Green Office Guide
- Saturday, 08 May 2010
We live in a freelancing world. About one-third of Americans are independent workers, and that means there are a lot of home offices and workspaces out there. Toss in the telecommuters and the number jumps higher. Some people work at the kitchen table, others have a spacious room, but everyone has a spot somewhere in the home for answering phone calls, printing documents, and doing work. But have you considered a green workspace?
Setting up a green home office might not be the top priority, but it can help you save money while reducing your business's environmental footprint. And since going green is also an important asset in today's eco-conscious business world, you may even be able to attract new customers by promoting your green efforts.
Don't know where to start? Naturally Savvy has five simple foundations for transforming any entrepreneur's workspace into an eco-friendly office.
Many independent workers think about reducing waste, but energy-saving measures can help home-based workers both save energy and reduce costs. One simple solution is to plug all electronics into a smart power bar rather than wall electrical outlets. Electronics often have display lights or clocks that stay on even when devices have been shut down, so they continue to draw power (a phenomenon called "phantom power" because you can't see it). With a power bar, you can turn off all equipment and turn off the power bar at the end of each day to avoid any phantom power use. Another great way to save money is to use a programmable thermostat in your office to drop the heat in that one room during non-working hours. That way you can be warm while you're working, and avoid heating an unused space when you're not.
Reduce Paper Use
There are lots of ways to reduce paper use in the office. First and foremost, back up your email and download it periodically to an external hard drive rather than keeping paper records. Next, when you have to print something, print on both sides of the paper. It may mean a few extra dollars to buy a printer that can print on both sides, but it will save you money in the long run. If you have a fax machine, only use it when absolutely necessary; email is usually sufficient for most notices, invoices, marketing promotions, and other communications.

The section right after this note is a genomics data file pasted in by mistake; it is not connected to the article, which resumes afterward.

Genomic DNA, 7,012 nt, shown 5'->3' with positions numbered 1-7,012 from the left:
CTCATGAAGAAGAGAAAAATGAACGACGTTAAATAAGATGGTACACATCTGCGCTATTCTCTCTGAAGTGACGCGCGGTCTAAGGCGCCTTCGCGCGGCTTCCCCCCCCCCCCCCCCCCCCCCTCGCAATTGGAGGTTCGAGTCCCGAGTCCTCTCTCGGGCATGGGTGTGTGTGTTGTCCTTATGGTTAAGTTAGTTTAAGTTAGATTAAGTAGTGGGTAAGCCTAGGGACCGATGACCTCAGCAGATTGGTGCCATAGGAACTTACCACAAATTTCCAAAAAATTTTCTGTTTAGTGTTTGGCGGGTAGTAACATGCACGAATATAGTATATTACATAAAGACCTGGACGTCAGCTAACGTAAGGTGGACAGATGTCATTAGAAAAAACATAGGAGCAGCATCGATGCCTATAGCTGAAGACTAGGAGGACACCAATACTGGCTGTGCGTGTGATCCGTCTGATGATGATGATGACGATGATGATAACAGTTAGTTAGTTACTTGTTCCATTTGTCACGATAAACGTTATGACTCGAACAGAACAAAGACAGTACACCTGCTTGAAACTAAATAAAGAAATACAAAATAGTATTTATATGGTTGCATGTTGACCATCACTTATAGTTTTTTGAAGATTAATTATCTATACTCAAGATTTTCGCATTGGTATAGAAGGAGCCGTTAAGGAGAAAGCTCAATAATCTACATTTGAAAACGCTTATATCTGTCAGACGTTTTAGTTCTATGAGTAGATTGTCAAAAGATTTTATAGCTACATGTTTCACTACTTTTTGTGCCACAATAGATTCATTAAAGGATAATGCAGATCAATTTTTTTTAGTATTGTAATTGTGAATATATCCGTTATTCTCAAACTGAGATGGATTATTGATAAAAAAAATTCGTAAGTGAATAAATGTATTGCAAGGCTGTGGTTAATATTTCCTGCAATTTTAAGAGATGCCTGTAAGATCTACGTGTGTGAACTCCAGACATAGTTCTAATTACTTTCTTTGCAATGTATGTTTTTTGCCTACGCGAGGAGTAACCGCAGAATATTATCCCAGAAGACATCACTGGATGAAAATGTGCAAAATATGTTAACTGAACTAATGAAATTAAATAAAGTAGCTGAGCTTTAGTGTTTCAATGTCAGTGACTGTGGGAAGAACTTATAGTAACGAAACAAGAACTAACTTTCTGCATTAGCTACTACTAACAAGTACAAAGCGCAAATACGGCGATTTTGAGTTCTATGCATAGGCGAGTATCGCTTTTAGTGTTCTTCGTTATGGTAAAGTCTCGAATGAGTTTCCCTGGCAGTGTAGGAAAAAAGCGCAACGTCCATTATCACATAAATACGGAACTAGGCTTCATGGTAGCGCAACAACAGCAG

Reduce Materials Waste
Look for ways to reduce or eliminate waste or donate waste materials to someone who can use them. Artisans, crafters, and fashion designers can develop a line of products that uses scrap materials. Interior designers might turn wallpaper samples into art. Construction workers can donate scraps to local seniors communities that have a woodworking club. Schools can use a lot of materials for arts and craft time, including fabric scraps, wallpaper samples, dowels, ribbon, and so on. The list of possibilities is almost endless.
Choose Recycled Products
Whenever possible, choose recycled products. Recycled paper products are quite easy to find, and they often cost the same or just slightly more than non-recycled products. Look for paper, envelopes, labels, folders and such made with 100 percent post-consumer recycled waste. You can also find staples made with recycled metal, and plastic organizers (such as crates) made with recycled plastics. Also, when you're buying office accessories made from plastic, always make sure they have a recycling number on them so they can be recycled down the road.
Pay for Quality
You get what you pay for. A cheap printer instead of forking over $300 for a better one, but cheaper printers often run through ink cartridges in no time. They also often break down more quickly. Investing in a more expensive unit often provides you with a more reliable, longer lasting, and cheaper-to-operate piece of equipment. The same goes for desk chairs - the cheaper ones usually break sooner and are often a pain in the neck (or back). If you're going to be sitting at your desk eight or 10 or 12 hours a day, don't skimp on the furniture that's keeping you comfortable. When quality products do break down, repair before you replace. Maybe repairing a chair will cost half what a new chair costs, but you've still saved 50 percent, and you have a great chair you know is comfortable.
There are many more ways to go green in your office—from improving air quality through air filtering plants, to purchasing energy-saving hardware—but these five foundations offer you a basis to build on.